The megastorm era: Why the real estate industry is dragging its heels on pricing weather risk into values and investment assumptions, and what can be done about it
At one point this past September, the heavens became hell on earth.
Hurricane Florence (pictured) roared ashore in the Carolinas with an unprecedented storm surge of 4.0 metres (13.1 feet), then stalled, drenching the Eastern Seaboard of the United States with record, catastrophic rain of almost 90 centimetres (35.5 inches).
At the same time, on the other side of the world, Super Typhoon Mangkhut hit Hong Kong with the greatest force on record, a banshee scream with gusts of 250 kmh (155 mph), with 60,000 felled trees reported.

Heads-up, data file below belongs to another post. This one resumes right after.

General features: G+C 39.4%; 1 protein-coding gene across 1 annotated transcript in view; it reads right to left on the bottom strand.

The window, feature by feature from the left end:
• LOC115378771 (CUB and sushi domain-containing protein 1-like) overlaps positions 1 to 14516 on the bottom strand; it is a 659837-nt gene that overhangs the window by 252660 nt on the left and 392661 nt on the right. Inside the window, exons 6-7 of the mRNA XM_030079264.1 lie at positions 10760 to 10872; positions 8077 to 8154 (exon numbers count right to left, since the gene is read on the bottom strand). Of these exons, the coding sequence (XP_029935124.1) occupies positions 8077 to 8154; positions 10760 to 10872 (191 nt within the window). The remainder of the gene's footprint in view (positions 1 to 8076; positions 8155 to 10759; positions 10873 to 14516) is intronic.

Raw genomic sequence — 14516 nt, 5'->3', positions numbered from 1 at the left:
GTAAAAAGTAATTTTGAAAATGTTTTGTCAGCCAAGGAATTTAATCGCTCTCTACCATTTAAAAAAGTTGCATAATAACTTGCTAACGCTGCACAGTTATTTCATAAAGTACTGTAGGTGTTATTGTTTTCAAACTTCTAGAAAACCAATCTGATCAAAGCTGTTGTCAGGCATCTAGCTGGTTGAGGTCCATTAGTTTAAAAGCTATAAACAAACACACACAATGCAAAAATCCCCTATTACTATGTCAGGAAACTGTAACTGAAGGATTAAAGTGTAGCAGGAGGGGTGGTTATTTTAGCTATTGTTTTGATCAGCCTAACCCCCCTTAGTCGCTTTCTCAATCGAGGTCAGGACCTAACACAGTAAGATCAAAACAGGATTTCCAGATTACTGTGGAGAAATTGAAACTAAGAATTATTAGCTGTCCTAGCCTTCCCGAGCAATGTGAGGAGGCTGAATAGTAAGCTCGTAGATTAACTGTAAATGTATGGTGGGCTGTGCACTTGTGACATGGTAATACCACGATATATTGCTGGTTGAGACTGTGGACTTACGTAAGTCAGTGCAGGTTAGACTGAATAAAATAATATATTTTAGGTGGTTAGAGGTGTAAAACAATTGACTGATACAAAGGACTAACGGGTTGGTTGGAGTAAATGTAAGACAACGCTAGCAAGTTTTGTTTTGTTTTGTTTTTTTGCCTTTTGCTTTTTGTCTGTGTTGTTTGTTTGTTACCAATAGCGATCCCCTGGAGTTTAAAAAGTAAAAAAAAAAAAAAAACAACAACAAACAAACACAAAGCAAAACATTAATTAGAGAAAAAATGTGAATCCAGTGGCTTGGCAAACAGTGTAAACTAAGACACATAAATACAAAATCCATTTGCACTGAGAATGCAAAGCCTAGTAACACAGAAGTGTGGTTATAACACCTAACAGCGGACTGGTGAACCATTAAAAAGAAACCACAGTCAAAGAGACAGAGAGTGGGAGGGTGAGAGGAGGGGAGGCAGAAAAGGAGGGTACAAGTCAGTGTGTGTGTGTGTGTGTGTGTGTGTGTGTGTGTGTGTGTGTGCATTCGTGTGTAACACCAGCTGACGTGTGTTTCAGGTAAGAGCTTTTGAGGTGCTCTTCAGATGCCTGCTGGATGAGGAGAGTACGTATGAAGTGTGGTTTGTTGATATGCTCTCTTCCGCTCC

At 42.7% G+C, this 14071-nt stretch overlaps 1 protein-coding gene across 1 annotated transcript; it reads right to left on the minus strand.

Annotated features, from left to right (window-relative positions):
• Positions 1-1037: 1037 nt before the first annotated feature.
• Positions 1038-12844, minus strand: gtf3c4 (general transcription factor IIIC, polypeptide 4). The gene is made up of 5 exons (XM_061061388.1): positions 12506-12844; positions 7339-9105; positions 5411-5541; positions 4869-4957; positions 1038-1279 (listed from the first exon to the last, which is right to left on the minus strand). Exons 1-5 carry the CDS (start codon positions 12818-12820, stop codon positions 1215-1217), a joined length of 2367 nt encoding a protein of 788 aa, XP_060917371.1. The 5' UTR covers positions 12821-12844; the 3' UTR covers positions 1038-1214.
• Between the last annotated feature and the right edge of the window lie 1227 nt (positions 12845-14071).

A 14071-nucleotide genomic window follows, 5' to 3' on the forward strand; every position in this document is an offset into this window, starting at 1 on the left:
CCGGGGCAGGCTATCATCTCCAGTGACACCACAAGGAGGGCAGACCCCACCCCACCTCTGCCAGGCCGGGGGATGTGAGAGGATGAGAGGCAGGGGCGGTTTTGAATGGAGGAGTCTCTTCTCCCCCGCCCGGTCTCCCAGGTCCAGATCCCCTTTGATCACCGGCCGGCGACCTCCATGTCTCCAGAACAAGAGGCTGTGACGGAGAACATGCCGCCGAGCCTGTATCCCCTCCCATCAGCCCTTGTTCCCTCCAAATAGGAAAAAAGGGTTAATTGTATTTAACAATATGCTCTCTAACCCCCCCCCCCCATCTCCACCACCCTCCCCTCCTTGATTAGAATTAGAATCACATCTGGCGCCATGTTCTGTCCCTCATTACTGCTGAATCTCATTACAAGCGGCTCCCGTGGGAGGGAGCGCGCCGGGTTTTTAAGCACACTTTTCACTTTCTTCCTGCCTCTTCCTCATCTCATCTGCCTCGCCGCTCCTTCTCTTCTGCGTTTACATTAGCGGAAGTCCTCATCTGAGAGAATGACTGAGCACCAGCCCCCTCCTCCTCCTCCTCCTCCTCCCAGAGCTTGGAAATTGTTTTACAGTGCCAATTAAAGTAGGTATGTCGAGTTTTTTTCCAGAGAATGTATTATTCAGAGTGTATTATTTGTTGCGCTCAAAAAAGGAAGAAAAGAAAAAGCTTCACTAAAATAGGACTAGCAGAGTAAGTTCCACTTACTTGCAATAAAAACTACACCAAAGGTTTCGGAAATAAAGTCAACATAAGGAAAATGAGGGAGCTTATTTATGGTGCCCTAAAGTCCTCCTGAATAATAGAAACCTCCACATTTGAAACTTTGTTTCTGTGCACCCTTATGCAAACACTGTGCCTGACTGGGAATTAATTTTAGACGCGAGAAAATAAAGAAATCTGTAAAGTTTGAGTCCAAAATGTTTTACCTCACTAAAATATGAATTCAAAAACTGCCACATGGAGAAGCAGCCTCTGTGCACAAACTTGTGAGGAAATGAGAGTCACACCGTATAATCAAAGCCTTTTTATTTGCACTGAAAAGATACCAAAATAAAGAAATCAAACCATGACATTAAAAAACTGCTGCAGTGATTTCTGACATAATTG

Storms Barijat, Olivia, Isaac, Helene and Joyce joined the tropical-cyclone party, too, at the same time. The seven major storms developed separately, causing havoc for the Leizhou Peninsula in Guangdong, China; Hawaii; the Antilles in the Caribbean; and anyone stuck out in the north Atlantic. Climate change is hard to track and prove precisely. The past five years have been the hottest in history. Warmer temperatures mean higher sea leve